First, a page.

25 Years After Heart and Double Lung Transplant—Sean Recounts His Surgery During the Blizzard of ‘93

'In danger' was a constant state of being for Sean Kunzli, but it never scared him. Born with congenital heart disease, Sean had his first surgery in 1966 when he was only 4 years old. Doctors prepared his family that life would be a month to month pursuit, a hemorrhage could occur at any moment, and blood clots blocked his lungs intermittently throughout his life. The uncertainty never limited him, however. The way Sean saw it, he was left with one choice: to live fast.

Sean’s love for speed developed early, right alongside his struggling heart. “A lot of people would sit home and wait for the inevitable, where I never thought that way,” says Sean. “I just kept going and doing a lot of crazy stuff, motorcycle racing, car racing, a lot of stuff most people wouldn’t do.” The crazier, the better. Even drag racing grew dull after a while. “I chose to live life to the fullest. The downside to that is I had no fear. I figured I was going to die anyway so if I die in this spectacular crash even better. That’s just my personality,” recalls Sean.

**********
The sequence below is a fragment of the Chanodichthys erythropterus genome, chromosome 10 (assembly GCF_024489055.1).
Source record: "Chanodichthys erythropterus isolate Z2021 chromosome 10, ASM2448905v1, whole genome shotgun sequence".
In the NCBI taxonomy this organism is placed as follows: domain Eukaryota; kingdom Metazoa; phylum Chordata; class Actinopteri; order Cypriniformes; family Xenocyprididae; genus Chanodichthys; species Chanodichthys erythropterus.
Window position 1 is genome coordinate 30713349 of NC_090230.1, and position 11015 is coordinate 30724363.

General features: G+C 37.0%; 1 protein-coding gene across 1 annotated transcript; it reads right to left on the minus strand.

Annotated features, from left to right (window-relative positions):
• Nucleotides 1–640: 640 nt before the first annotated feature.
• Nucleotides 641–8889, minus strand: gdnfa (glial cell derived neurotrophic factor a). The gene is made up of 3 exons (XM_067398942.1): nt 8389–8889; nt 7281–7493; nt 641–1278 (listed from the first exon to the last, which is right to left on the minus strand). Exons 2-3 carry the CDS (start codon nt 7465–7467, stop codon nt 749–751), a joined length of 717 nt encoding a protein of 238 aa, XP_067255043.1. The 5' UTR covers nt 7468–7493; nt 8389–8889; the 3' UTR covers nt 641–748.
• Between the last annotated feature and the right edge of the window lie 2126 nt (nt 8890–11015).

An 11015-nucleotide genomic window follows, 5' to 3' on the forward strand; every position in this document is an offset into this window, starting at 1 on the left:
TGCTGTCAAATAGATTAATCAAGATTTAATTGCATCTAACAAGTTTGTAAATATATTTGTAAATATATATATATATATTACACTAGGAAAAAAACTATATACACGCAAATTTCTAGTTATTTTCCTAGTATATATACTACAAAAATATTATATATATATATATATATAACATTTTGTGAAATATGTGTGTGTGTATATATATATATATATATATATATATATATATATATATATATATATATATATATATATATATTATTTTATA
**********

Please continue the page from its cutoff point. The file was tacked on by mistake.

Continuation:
He wouldn’t think that way forever; in 1990 Sean’s daughter was born, and she changed everything. “When Chelsea was born I got really serious about getting a transplant because I wanted to be there for her,” says Sean. “You have to have a reason to live, and she was my reason.” Sean chuckles with a smack of disbelief, “The decision has paid off a thousand times. It’s diabolical how much it’s paid off. She’s married now, has two sons. She’s amazing.”

That same year, Sean went on the transplant list, and he was a rare case—he needed a heart and both lungs transplanted. Sean spent two years on the list at Hartford before they did away with the heart-lung transplant program. Hartford sent him to Yale where he remained on their list for 6 months before they ended their heart-lung transplant program too. His doctors in Connecticut recommended he see Craig Smith, MD, at Columbia, and within 6 months a donor heart and lungs were heading his way.